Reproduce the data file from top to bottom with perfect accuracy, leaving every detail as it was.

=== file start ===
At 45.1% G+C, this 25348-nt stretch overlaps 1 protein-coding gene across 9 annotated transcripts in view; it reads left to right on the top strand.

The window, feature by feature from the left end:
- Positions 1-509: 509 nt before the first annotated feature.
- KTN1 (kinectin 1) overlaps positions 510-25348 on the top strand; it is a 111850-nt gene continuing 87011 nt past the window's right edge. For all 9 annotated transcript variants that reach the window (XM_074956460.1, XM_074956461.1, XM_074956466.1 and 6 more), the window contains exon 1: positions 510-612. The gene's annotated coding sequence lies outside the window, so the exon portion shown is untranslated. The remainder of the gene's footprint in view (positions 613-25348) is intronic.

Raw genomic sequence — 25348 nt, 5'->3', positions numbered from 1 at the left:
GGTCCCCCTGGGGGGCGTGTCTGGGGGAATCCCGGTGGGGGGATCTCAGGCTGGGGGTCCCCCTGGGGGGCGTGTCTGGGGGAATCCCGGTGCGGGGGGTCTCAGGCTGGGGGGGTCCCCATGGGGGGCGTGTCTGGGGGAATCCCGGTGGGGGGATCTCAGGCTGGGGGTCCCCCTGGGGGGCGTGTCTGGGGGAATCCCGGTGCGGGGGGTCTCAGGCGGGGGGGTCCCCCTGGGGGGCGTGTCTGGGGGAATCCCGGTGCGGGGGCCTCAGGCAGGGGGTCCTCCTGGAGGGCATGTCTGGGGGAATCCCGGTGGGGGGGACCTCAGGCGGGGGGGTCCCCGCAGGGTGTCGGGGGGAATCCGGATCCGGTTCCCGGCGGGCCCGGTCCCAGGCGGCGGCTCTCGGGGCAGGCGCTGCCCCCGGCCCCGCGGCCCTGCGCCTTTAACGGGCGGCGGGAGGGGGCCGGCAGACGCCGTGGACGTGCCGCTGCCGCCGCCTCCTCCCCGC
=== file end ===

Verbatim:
At 45.1% G+C, this 25348-nt stretch overlaps 1 protein-coding gene across 9 annotated transcripts in view; it reads left to right on the top strand.

The window, feature by feature from the left end:
- Positions 1-509: 509 nt before the first annotated feature.
- KTN1 (kinectin 1) overlaps positions 510-25348 on the top strand; it is a 111850-nt gene continuing 87011 nt past the window's right edge. For all 9 annotated transcript variants that reach the window (XM_074956460.1, XM_074956461.1, XM_074956466.1 and 6 more), the window contains exon 1: positions 510-612. The gene's annotated coding sequence lies outside the window, so the exon portion shown is untranslated. The remainder of the gene's footprint in view (positions 613-25348) is intronic.

Raw genomic sequence — 25348 nt, 5'->3', positions numbered from 1 at the left:
GGTCCCCCTGGGGGGCGTGTCTGGGGGAATCCCGGTGGGGGGATCTCAGGCTGGGGGTCCCCCTGGGGGGCGTGTCTGGGGGAATCCCGGTGCGGGGGGTCTCAGGCTGGGGGGGTCCCCATGGGGGGCGTGTCTGGGGGAATCCCGGTGGGGGGATCTCAGGCTGGGGGTCCCCCTGGGGGGCGTGTCTGGGGGAATCCCGGTGCGGGGGGTCTCAGGCGGGGGGGTCCCCCTGGGGGGCGTGTCTGGGGGAATCCCGGTGCGGGGGCCTCAGGCAGGGGGTCCTCCTGGAGGGCATGTCTGGGGGAATCCCGGTGGGGGGGACCTCAGGCGGGGGGGTCCCCGCAGGGTGTCGGGGGGAATCCGGATCCGGTTCCCGGCGGGCCCGGTCCCAGGCGGCGGCTCTCGGGGCAGGCGCTGCCCCCGGCCCCGCGGCCCTGCGCCTTTAACGGGCGGCGGGAGGGGGCCGGCAGACGCCGTGGACGTGCCGCTGCCGCCGCCTCCTCCCCGC